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Preventing heat injuries

  • Published
  • By Maj. Darryn Bryant
  • 19th Aerospace Medical Squadron aerospace and operational physiology flight commander
Third in a three-part series

Can someone drink too much water? The answer is "yes." 

Perhaps you've heard of "water intoxication" incidents with U.S. military recruits and athletes at summer training camps. The military has traditionally focused on the dangers associated with heat illness, which have killed a number of healthy young enlistees. However, pushing the need to drink water too far can also have deadly consequences. Unfortunately, the dangers of over-hydration are similar to those of dehydration. Over-hydration can flush out critical electrolytes like sodium and potassium. Look for sweating, dizziness, fainting, flushed skin and possible unconsciousness as symptoms of water intoxication.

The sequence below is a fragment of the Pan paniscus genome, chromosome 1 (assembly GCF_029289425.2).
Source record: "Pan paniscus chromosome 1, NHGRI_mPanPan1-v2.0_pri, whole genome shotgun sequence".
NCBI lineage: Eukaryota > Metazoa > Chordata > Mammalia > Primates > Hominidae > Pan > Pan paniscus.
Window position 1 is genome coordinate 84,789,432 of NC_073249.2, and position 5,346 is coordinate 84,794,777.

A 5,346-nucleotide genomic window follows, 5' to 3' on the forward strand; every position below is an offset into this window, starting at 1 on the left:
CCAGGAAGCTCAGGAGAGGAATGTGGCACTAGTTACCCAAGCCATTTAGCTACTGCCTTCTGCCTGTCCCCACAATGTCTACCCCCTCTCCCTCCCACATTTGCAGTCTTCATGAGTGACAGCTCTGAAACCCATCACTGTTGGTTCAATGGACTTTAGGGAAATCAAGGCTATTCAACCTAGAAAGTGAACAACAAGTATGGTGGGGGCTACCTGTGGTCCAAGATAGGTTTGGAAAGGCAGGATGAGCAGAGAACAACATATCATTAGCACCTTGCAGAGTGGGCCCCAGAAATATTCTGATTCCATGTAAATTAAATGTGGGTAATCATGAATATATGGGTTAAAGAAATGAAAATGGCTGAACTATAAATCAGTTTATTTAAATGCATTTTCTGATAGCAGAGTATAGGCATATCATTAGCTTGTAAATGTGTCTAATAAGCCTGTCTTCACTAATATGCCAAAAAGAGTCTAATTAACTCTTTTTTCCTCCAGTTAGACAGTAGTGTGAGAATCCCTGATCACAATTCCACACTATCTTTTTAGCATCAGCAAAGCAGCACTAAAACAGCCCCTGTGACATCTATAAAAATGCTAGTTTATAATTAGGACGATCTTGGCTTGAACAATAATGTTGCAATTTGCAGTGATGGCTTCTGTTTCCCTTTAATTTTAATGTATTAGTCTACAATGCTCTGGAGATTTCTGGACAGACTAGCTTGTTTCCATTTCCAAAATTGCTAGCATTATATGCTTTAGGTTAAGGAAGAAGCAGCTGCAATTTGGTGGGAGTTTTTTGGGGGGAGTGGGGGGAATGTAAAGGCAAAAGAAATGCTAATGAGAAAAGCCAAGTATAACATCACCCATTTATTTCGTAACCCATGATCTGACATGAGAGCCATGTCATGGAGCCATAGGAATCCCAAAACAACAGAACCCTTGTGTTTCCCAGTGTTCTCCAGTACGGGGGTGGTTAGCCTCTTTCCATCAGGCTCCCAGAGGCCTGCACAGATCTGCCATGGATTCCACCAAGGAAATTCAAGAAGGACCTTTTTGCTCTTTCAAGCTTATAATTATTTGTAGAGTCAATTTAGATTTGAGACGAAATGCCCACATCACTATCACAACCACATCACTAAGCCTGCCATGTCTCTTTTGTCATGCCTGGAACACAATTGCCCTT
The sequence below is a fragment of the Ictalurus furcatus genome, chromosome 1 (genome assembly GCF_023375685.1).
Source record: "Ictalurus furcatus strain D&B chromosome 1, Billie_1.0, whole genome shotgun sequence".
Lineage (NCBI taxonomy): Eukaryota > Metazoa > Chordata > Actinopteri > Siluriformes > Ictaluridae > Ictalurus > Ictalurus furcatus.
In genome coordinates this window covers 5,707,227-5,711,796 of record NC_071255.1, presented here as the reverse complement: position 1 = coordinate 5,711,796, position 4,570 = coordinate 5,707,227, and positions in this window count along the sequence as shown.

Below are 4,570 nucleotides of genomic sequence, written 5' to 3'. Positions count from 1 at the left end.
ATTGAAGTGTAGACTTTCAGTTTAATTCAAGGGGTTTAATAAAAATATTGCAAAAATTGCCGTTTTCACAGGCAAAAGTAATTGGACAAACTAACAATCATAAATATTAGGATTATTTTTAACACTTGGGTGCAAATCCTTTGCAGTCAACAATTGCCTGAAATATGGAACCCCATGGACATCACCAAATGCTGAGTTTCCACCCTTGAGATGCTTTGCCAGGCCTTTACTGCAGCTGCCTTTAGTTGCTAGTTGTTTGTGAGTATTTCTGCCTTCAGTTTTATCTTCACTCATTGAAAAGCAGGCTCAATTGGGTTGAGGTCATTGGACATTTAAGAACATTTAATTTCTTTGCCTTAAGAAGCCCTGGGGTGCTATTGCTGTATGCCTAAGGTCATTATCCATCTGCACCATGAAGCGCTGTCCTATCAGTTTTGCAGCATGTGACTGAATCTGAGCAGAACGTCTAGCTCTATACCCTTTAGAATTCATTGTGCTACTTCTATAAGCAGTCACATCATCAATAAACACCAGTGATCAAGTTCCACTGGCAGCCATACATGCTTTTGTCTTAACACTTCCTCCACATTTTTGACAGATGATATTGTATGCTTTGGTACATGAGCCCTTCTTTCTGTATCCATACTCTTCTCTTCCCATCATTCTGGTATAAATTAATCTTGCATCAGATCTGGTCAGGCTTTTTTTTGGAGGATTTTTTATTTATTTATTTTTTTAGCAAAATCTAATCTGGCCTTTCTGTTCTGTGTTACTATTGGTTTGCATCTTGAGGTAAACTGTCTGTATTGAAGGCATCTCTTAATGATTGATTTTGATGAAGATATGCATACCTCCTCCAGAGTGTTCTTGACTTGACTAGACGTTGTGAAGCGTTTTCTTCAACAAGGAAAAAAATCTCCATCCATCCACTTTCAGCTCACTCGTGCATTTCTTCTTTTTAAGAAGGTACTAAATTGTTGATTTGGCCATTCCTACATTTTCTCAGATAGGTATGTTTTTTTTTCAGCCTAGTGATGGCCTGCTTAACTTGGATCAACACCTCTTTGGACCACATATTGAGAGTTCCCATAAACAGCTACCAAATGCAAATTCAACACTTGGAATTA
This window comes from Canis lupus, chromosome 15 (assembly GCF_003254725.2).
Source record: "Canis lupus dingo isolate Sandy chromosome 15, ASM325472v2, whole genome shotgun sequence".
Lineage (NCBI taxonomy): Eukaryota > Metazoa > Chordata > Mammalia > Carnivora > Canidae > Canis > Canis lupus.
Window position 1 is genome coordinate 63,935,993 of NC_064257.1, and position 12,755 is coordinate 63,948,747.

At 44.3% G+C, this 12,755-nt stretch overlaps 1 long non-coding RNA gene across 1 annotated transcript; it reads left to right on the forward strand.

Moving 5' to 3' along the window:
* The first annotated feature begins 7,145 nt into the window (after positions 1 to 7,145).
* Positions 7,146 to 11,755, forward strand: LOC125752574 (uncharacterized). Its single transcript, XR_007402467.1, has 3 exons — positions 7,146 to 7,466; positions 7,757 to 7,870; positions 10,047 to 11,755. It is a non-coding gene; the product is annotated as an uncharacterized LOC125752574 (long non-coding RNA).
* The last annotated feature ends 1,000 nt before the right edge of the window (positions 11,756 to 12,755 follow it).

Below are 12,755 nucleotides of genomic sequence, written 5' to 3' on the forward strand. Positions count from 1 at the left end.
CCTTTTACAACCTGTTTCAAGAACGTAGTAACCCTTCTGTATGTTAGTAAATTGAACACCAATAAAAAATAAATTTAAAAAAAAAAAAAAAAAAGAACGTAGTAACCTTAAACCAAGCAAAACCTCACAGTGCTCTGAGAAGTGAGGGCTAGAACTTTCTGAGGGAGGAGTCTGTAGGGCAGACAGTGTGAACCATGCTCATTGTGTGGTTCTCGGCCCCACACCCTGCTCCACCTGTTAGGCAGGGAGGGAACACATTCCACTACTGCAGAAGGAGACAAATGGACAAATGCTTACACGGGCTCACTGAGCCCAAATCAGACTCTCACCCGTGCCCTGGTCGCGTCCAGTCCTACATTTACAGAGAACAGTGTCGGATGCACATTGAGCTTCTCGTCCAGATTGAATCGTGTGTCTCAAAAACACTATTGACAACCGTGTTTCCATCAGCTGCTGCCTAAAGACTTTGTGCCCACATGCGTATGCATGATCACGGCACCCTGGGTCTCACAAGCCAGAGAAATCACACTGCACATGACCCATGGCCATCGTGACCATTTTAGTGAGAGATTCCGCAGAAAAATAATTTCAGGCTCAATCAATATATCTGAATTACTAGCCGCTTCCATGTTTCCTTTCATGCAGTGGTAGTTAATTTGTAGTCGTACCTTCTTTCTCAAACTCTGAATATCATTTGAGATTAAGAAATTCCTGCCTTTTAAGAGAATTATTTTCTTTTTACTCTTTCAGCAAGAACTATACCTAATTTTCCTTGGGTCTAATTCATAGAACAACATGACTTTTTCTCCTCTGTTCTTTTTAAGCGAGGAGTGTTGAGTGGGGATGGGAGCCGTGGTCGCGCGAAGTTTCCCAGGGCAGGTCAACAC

Here are two examples: 

- A 19-year-old Air Force recruit collapsed during a 5.8-mile walk with a body temperature of 108 degrees Fahrenheit. Doctors concluded he died of heat stroke and low blood sodium levels because of over-hydration. 

- A 20-year-old Army trainee drank about 12 quarts of water during a two-to-four-hour period while trying to produce a urine specimen for a drug test. She lost consciousness and died from swelling in her brain and lungs. 

To prevent over-hydration, limit water intake to one and a half quarts per hour and 12 quarts total per day. If you suspect over-hydration, call 911 immediately. 

Heat injuries are preventable. It's up to everyone to continue to check each other to ensure no one succumbs to a heat-related illness, especially when conducting military operations under extremely hot conditions. For more information regarding heat injuries, call the 19th Medical Group Aerospace and Operational Physiology Flight at 987-7389.